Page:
Peptic Ulcer Disease


A peptic ulcer is a breach in the mucosal lining of the stomach. It could also affect the first part of the small intestine (duodenum), and a reflux of stomach (gastric) content could further affect the lower part of the oesophagus (gastro-oesophageal reflux). A collective term describing these ulcers is Peptic Ulcer Disease (PUD). In human physiology, a specific amount of gastric acid is normally secreted by the cells in the stomach which helps to activate digestive enzymes and digestion (breakdown) of food substances to a simpler form that can be easily absorbed by the body. Excessive secretion of this acid and pepsin (a digestive enzyme), which could override the normal gastric mucosa protective function, may lead to damage and ulceration of the mucosa lining of the stomach, duodenum and/or oesophagus. In recent times, especially in Africa and many low- and middle-income countries, an infective agent (helicobacter pylori bacteria) has been indicated as the main cause of PUD. Consequently, with the development of painful sores in the stomach or duodenum (and a commonly associated reflux into the oesophagus), patients often complain of moderate to severe mid-upper-abdominal (epigastric) pains.

According to experts, PUD occurs in about 25-40% of the population, with about 2-5% presenting to standard health facilities. Epidemiologists have reported that duodenal ulcer is about 10 times more common in men than in women, while gastric ulcer has a male to female ratio of 3 to 2. However, due to better antibiotic regimen targeting helicobacter pylori infection, this sex frequency now appears to be even in both sexes.


Causes of PUD and Risk Factors

Gastroenterologists have reported that in some patients, no specific cause was found in the development of PUD. However, as noted above, the basic pathogenesis in the development of peptic ulcers is the imbalance between digestive fluids in the stomach and duodenum, and the mucosa protective mechanism. Meanwhile, several research findings have shown that most peptic ulcers are caused by helicobacter pylori infection, associated with about 85-95% of duodenal ulcers and 70-80% of gastric ulcers.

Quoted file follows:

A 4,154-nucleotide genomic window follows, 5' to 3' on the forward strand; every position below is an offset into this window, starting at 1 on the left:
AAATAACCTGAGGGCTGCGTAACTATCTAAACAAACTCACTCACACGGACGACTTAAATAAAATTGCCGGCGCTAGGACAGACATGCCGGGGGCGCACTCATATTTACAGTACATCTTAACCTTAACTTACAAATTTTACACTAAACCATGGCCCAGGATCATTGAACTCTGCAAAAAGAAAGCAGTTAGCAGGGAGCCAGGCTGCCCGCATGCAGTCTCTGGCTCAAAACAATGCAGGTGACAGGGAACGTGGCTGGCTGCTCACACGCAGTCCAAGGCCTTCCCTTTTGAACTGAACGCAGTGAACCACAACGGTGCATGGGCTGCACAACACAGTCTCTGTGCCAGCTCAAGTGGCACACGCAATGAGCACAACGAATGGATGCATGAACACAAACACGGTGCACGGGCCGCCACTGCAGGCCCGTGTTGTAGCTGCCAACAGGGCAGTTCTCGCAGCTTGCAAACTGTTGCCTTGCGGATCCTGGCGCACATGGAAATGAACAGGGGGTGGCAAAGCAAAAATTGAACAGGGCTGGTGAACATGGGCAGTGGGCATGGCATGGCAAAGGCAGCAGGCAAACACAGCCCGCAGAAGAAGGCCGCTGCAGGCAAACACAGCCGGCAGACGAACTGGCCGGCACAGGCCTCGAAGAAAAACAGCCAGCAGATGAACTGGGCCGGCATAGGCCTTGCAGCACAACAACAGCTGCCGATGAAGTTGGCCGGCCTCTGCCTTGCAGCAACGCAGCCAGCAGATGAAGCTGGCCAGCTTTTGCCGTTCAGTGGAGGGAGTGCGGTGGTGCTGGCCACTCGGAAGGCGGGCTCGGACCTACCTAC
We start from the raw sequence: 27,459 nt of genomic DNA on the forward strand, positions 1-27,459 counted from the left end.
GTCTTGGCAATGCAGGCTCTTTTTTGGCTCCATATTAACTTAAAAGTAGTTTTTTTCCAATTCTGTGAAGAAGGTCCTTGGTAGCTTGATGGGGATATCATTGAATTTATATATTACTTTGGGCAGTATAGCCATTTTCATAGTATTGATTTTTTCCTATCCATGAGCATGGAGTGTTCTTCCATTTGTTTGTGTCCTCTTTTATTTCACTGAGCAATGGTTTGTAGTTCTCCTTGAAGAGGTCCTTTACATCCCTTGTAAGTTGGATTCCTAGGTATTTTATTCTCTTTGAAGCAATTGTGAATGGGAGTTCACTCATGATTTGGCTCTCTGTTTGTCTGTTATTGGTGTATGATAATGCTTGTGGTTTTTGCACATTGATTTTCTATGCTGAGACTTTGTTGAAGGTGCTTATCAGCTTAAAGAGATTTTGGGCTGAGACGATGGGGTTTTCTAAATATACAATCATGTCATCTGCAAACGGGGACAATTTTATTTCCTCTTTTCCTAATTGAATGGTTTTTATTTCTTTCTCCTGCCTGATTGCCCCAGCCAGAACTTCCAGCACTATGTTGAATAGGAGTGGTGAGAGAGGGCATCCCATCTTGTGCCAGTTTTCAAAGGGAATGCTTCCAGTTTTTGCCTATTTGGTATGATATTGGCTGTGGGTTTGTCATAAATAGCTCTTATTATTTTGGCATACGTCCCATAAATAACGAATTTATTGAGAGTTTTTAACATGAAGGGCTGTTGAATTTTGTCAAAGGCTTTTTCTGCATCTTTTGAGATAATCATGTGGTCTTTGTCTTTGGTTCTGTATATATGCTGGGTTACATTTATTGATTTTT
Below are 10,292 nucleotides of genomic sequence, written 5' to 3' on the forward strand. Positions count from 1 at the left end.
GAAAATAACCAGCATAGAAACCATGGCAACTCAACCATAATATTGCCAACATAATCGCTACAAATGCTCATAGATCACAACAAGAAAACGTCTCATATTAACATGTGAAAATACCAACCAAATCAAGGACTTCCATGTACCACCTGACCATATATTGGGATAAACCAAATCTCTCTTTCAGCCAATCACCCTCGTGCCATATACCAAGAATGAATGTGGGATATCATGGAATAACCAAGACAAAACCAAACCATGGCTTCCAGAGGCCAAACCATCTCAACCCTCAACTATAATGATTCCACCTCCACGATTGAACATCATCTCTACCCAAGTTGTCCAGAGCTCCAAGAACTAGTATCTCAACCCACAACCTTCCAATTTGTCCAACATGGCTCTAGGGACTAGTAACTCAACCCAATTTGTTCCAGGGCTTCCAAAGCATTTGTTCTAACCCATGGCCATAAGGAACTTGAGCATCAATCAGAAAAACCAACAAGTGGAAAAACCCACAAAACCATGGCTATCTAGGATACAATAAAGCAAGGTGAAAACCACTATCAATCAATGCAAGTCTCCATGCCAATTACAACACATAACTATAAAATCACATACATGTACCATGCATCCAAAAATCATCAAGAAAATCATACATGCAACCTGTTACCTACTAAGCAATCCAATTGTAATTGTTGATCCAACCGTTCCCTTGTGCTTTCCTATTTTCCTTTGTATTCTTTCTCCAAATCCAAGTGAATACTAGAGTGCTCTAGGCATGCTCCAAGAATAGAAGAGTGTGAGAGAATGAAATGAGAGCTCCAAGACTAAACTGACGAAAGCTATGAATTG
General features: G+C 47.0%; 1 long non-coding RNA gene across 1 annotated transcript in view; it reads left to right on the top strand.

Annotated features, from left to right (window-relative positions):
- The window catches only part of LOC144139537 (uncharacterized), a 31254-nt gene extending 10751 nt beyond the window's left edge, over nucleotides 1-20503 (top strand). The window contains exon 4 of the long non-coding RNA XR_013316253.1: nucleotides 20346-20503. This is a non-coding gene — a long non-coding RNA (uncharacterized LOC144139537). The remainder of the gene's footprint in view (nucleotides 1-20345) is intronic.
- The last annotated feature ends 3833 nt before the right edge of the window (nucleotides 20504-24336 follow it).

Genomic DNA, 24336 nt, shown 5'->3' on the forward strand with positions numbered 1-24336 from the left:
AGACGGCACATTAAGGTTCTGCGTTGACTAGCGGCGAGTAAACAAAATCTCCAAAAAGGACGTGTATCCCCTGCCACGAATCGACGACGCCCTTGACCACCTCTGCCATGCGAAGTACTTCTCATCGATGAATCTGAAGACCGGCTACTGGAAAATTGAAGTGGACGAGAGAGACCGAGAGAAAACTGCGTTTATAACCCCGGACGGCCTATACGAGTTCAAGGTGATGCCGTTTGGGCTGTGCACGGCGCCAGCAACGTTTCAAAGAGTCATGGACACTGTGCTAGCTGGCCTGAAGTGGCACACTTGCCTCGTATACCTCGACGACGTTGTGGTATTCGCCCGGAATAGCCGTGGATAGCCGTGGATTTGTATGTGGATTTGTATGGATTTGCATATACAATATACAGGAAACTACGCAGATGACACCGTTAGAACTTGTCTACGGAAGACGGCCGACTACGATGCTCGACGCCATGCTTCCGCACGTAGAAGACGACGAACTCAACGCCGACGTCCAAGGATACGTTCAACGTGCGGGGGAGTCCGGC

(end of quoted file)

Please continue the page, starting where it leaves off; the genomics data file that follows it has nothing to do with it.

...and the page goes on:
Some factors that may increase risk of developing peptic ulcers include: missing meals (or not eating at the right time), use of nonsteroidal anti-inflammatory drugs (NSAIDS) like aspirin, ibuprofen (Ibucap®), piroxicam (Feldene®), naproxen (Naprosyn®), diclofenac (Cataflam®), among many others. Other risk factors include alcohol and tobacco consumption, family history of peptic ulcers, co-existing body illness such as liver, kidney, or lung disease, and elderly persons (aged ≥ 50 years).


Symptoms of PUD and How to Stay Healthy

Some people may present with non-specific symptoms, there may be need for detailed history, physical examination and investigations to arrive at diagnosis. However, as noted above, PUD patients present with epigastric pains (pain in the mid-upper-abdominal quadrant (epigastrium)). Patients may sometimes wake up in the middle of the night with severe pains, which may subside after taking food. In some patients, especially those with gastric (stomach) ulcers, pain may actually commence after meals. Pain may also radiate to the back if the ulcer is posteriorly located. Some patients may present with pains just beneath the sternum (mid-chest), which many refer to as heartburn. This is usually associated with gastro-oesophageal reflux. Other symptoms include nausea, vomiting, oral flatulence, abdominal distension and intolerance of fatty foods. Sometimes, complications may result from ulcers necessitating urgent medical attention. We should seek immediate medical help if any of the following develops: a sudden sharp abdominal pain that gradually gets worse and does not improve, vomiting blood (hematemesis), and passage of black tar-like stools (this is also due to bleeding in the stomach or duodenum). We should not ignore these symptoms as it may point to an ongoing perforation of the stomach or duodenal wall. Meanwhile, ulcers may heal on their own, it is however important we seek appropriate medical care early enough as stomach ulcers may lead to gastric outlet obstruction (resulting from repeated swelling or healing scars, which blocks the passageway leading from the stomach to the duodenum), and stomach cancer.



Behavioural and lifestyle modification is very vital to preventing peptic ulcers. Stop consumption of alcohol and tobacco (smoking increases risk of peptic ulcers and delays wound healing). Avoid NSAIDS and the use of over-the-counter medications (try to get doctor’s prescription). Antacids are useful immediate relief for epigastric pains (see your family physician for appropriate prescription). Lastly, it is impossible to examine PUD in detail on this column. I implore us to read more and be mindful of the specific points highlighted.

Dr. Davies Adeloye is a medical doctor and epidemiologist. He currently lectures at Covenant University, Ota, Nigeria

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